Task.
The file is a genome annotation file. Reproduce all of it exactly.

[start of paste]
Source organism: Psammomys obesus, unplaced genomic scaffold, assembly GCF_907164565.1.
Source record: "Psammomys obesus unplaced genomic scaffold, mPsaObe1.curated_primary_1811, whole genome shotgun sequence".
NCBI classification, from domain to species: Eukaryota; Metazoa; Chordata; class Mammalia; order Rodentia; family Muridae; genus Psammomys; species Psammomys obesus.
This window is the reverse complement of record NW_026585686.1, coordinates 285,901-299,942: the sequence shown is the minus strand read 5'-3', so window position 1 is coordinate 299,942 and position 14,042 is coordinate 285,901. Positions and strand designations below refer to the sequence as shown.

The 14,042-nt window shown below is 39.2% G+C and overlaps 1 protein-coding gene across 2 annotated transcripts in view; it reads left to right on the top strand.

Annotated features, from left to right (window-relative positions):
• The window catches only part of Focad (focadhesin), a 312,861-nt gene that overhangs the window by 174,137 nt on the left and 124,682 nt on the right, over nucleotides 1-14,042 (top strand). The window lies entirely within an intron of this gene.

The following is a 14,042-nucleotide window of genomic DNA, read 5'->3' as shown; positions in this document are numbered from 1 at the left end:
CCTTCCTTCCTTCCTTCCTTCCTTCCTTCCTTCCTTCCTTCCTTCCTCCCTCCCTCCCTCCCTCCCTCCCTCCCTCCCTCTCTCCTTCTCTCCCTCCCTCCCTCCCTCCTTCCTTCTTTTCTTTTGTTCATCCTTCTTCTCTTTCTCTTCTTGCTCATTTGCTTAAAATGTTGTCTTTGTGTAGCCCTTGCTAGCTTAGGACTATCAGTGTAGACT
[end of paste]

Source organism: Psammomys obesus, unplaced genomic scaffold, assembly GCF_907164565.1.
Source record: "Psammomys obesus unplaced genomic scaffold, mPsaObe1.curated_primary_1811, whole genome shotgun sequence".
NCBI classification, from domain to species: Eukaryota; Metazoa; Chordata; class Mammalia; order Rodentia; family Muridae; genus Psammomys; species Psammomys obesus.
This window is the reverse complement of record NW_026585686.1, coordinates 285,901-299,942: the sequence shown is the minus strand read 5'-3', so window position 1 is coordinate 299,942 and position 14,042 is coordinate 285,901. Positions and strand designations below refer to the sequence as shown.

The 14,042-nt window shown below is 39.2% G+C and overlaps 1 protein-coding gene across 2 annotated transcripts in view; it reads left to right on the top strand.

Annotated features, from left to right (window-relative positions):
• The window catches only part of Focad (focadhesin), a 312,861-nt gene that overhangs the window by 174,137 nt on the left and 124,682 nt on the right, over nucleotides 1-14,042 (top strand). The window lies entirely within an intron of this gene.

The following is a 14,042-nucleotide window of genomic DNA, read 5'->3' as shown; positions in this document are numbered from 1 at the left end:
CCTTCCTTCCTTCCTTCCTTCCTTCCTTCCTTCCTTCCTTCCTTCCTCCCTCCCTCCCTCCCTCCCTCCCTCCCTCCCTCTCTCCTTCTCTCCCTCCCTCCCTCCCTCCTTCCTTCTTTTCTTTTGTTCATCCTTCTTCTCTTTCTCTTCTTGCTCATTTGCTTAAAATGTTGTCTTTGTGTAGCCCTTGCTAGCTTAGGACTATCAGTGTAGACT